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  • Emergency Bivy Bag

    Does anyone know of a quality, light-weight, breathable emergency bivy bag? The one I currently have is the Thermo-LiteŽ Bivvy Sack by Adventure Medical Kits. The main issue I have with it is that it condensates severely, just like a trash bag. What is the best one out there? Thanks,

  • #2
    more bivy questions...

    I don't know the first thing about them, but I've looked at 3 or 4 now and noticed that each one varied drastically in weight and size(stuffed). The same goes for emergency/space blankets. Any reasoning? Difference in materials? What criteria should I be looking at when choosing an emergency covering?

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    • #3
      Home made bive bag

      When I looked into a bivy pack, I wanted it to be
      water proof,
      large enough to put my clothing in, if I wanted too,
      light weight,
      compressed into a small package,
      breathable,
      strong,
      have a large flap to cover my head and keep rain or snow from getting in,
      a 3/4 length zipper for ease of getting in and out of,
      and cheap.

      I made one out of TyVack

      I don't personally like a emergency/space blanket in winter, they are to small, they are made to reflect heat, in winter -there is no heat, the reflective service conducts cold, if you sit on a space blanket it's like sitting on a piece of thin metal.

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      • #4
        Breathable? I have an old REI GoreTex bivy bag that I use when fishing and hunting.

        Non-breathable? My survival gear includes a couple of heavy duty zip-up bags made of something like space blanket material but thicker and much tougher. It's essentially a waterproof heat-reflective poly material sewn into an oversized sleeping bag. I vaccuum package them flat and they pack easily. They're sold at Eagle Enterprises in Anchorage.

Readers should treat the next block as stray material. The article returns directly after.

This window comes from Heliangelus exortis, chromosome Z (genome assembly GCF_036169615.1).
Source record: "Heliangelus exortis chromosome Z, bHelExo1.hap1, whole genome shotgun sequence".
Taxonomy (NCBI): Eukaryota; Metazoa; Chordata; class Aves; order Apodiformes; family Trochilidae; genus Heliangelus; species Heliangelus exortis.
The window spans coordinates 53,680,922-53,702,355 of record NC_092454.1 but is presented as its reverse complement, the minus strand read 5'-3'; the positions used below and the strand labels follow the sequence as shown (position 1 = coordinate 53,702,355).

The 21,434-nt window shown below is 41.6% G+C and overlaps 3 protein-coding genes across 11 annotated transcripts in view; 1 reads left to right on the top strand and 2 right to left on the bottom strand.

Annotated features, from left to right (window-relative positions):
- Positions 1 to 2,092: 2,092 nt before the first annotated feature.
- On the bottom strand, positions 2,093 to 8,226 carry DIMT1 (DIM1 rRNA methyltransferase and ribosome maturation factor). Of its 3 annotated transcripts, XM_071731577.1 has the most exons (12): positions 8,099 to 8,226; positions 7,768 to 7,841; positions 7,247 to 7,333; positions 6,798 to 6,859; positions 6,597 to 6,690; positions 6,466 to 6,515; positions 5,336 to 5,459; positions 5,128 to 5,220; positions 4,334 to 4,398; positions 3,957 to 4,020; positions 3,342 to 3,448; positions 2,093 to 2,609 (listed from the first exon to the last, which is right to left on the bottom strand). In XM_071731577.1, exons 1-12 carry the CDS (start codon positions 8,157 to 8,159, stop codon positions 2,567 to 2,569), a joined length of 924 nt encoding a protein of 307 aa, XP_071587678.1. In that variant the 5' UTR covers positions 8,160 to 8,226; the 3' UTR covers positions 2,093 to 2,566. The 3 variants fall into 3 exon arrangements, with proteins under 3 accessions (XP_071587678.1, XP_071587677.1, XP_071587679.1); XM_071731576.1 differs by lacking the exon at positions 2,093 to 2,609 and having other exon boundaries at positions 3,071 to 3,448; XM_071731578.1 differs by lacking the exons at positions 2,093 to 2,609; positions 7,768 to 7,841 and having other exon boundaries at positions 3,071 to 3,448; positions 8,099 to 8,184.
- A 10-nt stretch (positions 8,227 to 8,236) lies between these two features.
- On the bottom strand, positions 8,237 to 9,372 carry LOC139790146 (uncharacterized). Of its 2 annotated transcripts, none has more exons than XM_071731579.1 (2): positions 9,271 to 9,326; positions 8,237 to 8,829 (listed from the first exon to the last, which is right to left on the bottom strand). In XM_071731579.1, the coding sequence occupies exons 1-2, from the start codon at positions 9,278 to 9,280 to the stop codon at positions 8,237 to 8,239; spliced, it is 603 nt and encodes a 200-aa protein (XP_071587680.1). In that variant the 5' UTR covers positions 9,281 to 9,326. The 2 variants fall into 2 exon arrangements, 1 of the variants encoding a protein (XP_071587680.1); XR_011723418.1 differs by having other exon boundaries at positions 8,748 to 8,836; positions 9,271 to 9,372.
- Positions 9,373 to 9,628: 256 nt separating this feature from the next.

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        • #5
          Old thread, but here's my 2 cents on a waterproof, breathable bivy sack- the Army/Navy surplus stores occasionally have the special forces sleep systems in stock, which they will sell complete or separately. I bought just the Gore-tex bivy sack, which is excellent. I used it many times for winter camping and I don't recall ever having a condensation problem with it. I do make a point to have a vent hole for my breath so that I'm not exhaling inside the sack, tho.
          "If snowmachiners would adopt the habits of riding one at a time and not parking at the base of avalanche prone slopes, the number of fatalities would likely be whittled by at least a third, if not by half." ~ Jill Fredston, in the book Snowstruck, In The Grip Of Avalanches.

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          • #6
            have you looked into Bothy Bags? I was considering one of those, they look pretty functional, and they seem to pack fairly small.

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            • #7
              Do you have the old style of the bivvys? The older one was made out of an almost fuzzy, but waterproof and reflective fabric that had velcro/mesh vents at the feet. The new one feels like a plastic. Old = bulkier, not much heavier. New = lighter; plastic.
              Χάρις υμίν καί είρήνη άπό θεου...

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